OLYMPIA – Flooding, heavy rainfall and high winds prompted evacuation of staff from one hatchery and have damaged other Washington Department of Fish and Wildlife (WDFW) facilities throughout the state.
Staff at the Voights Creek Hatchery in Pierce County left the site early Wednesday morning on orders from the local fire department as the Carbon River approached historic flood levels, said Ron Warren, WDFW hatcheries division manager.
“I believe this is the first time we’ve left a facility totally on its own, but the rising waters were threatening the safety of our employees,” Warren said. “The water was so high that chest waders were required to get in and out of the hatchery building.”
While staff were able to move major equipment to a dry site, 1.6 million fry chinook, 780,000 yearling coho, 1 million coho eggs and fry, and 150,000 yearling steelhead remained at the hatchery, Warren said.
“The forecast calls for drier weather this weekend so I hope we’ll be able to get back in soon to assess the situation and begin cleaning up,” he said. Warren said damage to the facility from last November’s storm cost the department approximately $30,000.
Flooding and high winds have also caused damage at other WDFW facilities throughout the state. At the Goldendale Hatchery in Klickitat County, 60 mph winds tore the roof off one hatchery residence Tuesday, allowing rainwater to enter the building. No one was hurt, but persistent high winds prevented staff from making repairs.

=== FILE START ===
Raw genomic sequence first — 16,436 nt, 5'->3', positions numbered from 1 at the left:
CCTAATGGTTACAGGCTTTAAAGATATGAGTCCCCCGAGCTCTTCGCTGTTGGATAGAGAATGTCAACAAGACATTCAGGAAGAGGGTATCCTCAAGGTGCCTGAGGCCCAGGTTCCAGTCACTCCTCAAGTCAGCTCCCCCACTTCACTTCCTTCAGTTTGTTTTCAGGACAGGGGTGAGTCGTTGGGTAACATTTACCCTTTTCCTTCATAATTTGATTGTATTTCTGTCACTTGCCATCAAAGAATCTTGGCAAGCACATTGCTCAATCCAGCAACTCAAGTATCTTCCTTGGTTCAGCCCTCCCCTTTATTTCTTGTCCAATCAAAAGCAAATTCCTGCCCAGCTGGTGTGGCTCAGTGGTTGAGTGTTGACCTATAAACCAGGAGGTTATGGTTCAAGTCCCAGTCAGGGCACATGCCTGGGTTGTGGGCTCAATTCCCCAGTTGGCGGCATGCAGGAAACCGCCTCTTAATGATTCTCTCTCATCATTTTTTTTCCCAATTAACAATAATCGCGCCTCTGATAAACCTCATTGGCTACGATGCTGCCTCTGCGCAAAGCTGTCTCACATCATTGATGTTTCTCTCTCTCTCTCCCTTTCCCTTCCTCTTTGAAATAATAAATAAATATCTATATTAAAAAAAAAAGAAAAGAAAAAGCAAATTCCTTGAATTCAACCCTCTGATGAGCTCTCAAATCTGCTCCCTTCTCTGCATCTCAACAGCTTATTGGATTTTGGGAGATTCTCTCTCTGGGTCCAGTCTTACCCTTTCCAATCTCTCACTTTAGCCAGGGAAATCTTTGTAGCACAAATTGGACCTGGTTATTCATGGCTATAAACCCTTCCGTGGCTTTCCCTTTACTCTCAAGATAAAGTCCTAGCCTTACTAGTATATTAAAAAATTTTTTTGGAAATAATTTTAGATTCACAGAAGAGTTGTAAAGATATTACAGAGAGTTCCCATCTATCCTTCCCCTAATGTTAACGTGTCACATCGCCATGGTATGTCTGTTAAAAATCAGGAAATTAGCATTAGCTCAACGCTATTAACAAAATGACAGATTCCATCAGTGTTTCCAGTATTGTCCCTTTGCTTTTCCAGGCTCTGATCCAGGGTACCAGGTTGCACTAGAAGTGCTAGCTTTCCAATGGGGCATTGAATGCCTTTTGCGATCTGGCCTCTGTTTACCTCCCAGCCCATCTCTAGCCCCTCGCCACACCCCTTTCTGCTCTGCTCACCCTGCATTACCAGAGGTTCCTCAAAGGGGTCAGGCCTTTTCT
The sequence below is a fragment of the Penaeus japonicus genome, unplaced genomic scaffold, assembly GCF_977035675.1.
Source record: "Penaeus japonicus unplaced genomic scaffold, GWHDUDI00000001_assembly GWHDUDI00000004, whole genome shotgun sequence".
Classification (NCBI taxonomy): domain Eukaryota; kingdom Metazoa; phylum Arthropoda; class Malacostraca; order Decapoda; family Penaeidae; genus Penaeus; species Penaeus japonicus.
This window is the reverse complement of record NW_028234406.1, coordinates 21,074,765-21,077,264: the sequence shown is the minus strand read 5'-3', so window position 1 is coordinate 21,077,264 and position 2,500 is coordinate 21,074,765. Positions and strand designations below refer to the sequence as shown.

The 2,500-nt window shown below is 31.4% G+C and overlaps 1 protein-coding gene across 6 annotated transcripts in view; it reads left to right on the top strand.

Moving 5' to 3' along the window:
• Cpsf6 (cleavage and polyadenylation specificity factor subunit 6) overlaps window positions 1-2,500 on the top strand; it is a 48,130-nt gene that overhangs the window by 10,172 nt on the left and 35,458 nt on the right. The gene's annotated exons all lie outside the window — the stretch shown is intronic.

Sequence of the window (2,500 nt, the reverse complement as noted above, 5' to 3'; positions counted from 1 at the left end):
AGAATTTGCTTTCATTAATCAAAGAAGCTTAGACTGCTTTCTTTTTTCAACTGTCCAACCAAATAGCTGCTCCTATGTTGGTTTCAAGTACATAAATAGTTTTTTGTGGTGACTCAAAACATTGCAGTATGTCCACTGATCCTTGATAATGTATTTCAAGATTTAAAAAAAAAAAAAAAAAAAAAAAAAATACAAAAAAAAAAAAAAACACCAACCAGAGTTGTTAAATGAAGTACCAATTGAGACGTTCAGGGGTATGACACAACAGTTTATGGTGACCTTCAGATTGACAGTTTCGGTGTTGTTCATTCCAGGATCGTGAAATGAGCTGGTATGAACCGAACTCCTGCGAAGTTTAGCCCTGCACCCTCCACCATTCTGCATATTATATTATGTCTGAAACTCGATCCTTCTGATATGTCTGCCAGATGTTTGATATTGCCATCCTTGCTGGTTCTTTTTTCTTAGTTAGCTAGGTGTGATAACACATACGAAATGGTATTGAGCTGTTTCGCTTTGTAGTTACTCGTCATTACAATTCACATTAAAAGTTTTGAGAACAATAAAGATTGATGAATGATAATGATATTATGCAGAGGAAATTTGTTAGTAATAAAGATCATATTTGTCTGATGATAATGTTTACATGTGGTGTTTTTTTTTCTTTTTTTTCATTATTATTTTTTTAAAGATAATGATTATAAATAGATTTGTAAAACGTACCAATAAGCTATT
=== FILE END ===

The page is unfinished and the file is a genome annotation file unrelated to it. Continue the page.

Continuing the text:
Other hatchery facilities affected by rising water and flooding conditions include:
- Soos Creek Hatchery in King County, where staff have moved fish and equipment to protected locations.
- Arlington Hatchery in Snohomish County, where a rechanneled creek jumped its banks and entered the hatchery grounds.
- Elochoman Hatchery in Wahkiakum County, where high water flooded a hatchery residence and reduced access to fish ponds.
- Forks Creek Hatchery in Pacific County, where a spring intake overflowed and washed out the access road.
- Spokane Trout Hatchery in Spokane County, where a spawning pond cover and rearing-pond bird netting collapsed due to heavy snow loads.
Warren said other operations have also reported damage and once weather permits, the department will do a complete assessment.
“The entire state’s been affected,” he said. “WDFW employees will continue to monitor facilities and work to protect state resources.”